Although difficult, the period since the 2010 uprisings and the start of the Arab Spring has been fertile for North African culture. Theatre and performance in particular have proved themselves successful at capturing snapshots of a population in the midst of historic changes. A generation of young, daring writers and artists are increasingly turning to the stage as a means to create social dialogue and to open spaces of contestation and subversion. Through the prism of performance, the public is able to discuss sensitive issues such as female sexuality, religion and corruption, and to challenge hegemonic discourses on identity and history. A quick look at the cultural agendas for the year 2013 shows the dynamism of a medium whose death has been announced many times. A number of new festivals have been created, and theatre companies are investing new spaces in cultural centres to reach new audiences. In Egypt, the recent National Theatre festival selected a large variety of plays, offering different viewpoints on the political and social situation. In Morocco, the festival ‘Théâtre et Cultures’ was this year held around the themes of tolerance, freedom of expression and women’s rights.
There has traditionally been a trend of ‘engaged art’ in North Africa, and the Arab Spring events have inspired many; as comments Nehad Selaiha, “theatre thrives on conflict, (…) it flourishes most in times of deep crisis and stormy transitional periods when it becomes a force of change” (Selaiha, 2013). However, it is concerning that the dynamism of North African theatre is being framed within a fixed discourse about the Arab Spring rather than as part of a wider movement towards democratisation and liberalisation of speech.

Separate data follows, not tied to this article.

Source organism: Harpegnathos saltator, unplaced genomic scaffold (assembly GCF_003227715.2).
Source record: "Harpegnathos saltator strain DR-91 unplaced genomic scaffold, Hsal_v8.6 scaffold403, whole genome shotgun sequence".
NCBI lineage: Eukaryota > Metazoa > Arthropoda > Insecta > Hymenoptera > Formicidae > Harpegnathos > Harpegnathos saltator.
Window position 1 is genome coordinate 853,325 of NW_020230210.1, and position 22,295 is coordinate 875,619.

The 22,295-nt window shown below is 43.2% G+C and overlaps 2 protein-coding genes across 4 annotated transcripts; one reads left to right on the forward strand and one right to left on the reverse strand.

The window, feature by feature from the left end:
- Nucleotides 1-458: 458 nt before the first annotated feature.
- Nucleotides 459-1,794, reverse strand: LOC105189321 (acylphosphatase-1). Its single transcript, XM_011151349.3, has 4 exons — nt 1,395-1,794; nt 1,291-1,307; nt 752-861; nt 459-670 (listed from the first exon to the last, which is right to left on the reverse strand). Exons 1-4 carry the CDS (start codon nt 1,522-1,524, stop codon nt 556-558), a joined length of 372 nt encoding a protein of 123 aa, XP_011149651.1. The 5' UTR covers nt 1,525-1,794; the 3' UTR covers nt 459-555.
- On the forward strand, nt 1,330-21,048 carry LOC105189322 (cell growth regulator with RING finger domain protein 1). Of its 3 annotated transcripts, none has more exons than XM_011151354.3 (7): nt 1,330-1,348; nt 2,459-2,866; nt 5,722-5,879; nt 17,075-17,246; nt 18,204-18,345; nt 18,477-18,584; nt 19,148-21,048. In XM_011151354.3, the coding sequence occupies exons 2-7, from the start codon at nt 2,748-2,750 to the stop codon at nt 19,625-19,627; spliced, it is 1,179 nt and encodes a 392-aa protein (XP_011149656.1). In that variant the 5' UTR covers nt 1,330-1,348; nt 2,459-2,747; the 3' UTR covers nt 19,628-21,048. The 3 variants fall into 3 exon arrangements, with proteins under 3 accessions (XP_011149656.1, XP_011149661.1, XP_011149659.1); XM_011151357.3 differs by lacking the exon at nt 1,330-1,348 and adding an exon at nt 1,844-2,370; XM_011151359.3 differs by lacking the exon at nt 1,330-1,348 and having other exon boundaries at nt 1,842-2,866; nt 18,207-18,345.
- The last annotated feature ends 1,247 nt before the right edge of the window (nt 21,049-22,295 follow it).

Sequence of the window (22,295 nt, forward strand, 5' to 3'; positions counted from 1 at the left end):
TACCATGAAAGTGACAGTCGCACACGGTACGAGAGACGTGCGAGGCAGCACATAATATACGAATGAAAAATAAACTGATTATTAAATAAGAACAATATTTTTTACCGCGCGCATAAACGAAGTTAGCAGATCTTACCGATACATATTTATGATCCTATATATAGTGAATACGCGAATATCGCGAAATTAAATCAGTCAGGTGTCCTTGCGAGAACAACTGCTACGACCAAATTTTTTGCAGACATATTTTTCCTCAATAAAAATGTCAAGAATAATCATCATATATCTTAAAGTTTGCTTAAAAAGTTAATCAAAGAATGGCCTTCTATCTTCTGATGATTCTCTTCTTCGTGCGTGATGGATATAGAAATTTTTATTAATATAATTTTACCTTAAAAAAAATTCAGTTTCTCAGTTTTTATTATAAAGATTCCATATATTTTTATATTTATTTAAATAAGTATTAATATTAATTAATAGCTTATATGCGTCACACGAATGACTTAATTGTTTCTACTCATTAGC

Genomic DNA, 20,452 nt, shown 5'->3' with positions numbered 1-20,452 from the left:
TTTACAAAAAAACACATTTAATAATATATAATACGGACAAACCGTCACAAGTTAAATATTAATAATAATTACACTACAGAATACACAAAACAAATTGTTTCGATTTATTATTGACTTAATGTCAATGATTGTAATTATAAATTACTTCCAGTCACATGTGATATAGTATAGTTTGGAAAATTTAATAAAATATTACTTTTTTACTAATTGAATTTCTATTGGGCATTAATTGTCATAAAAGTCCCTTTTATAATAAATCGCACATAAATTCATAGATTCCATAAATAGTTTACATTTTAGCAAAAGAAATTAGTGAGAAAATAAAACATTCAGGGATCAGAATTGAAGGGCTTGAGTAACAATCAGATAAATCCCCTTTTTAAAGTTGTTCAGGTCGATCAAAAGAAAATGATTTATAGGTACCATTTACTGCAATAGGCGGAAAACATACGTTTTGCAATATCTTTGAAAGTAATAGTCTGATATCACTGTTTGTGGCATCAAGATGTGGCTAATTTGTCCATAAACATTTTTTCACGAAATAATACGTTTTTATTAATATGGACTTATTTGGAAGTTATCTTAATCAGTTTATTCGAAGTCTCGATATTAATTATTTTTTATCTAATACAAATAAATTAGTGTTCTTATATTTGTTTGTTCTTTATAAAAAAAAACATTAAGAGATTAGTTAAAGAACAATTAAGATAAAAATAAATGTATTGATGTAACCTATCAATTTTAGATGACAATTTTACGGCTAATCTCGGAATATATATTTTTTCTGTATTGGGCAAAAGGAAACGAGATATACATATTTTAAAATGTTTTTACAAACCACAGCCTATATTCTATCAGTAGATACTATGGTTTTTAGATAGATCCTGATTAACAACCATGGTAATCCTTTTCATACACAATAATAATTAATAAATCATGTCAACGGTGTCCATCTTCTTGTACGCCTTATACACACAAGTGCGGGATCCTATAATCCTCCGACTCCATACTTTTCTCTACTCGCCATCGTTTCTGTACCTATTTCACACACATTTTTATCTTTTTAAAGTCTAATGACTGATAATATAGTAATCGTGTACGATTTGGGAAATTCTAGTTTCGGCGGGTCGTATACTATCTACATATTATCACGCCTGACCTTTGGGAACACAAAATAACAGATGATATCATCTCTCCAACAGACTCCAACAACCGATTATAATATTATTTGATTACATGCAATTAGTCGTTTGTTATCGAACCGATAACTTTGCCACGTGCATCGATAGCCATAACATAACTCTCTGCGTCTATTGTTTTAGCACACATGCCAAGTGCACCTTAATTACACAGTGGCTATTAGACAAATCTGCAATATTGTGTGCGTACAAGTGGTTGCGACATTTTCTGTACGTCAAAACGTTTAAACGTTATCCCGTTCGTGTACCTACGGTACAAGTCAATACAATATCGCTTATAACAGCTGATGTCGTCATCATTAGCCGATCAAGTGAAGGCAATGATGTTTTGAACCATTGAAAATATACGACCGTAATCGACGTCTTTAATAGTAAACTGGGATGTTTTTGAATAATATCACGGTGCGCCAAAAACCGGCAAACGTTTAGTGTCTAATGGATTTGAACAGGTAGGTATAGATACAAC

Making History: The Revolution on Stage
Theatre has proved to be a particularly efficient medium to help North Africans come to terms with the events of the Arab Spring. In Egypt, several plays directly represented the uprisings on stage. Sondos Shabayek’s Tahrir Monologues created an effective catharsis by using the testimony of a young actor who had been captured by Mubarak’s forces, as well as by inviting the audience to pay tribute to the martyrs of the Revolution. The show thus helped both audience and actors to look back on the chaotic aftermath of Mubarak’s fall, and establish a dialogue with one another, creating a sense of unity in a chaotic context.
Laila Soliman’s series of performances, No time for art is also an interesting reflection on revolution and culture. This project started in 2011 and it mirrors Egypt’s transition: the first performances were meant as a call for the International Criminal Court to investigate the death of many young protesters, while the more recent ones criticise the violence of the military system which still rules over Egypt. It also proves that in times of crisis, art can play a crucial role by creating an effect of catharsis, and helping both audience and actors to navigate through the traumatic events of the Arab Spring.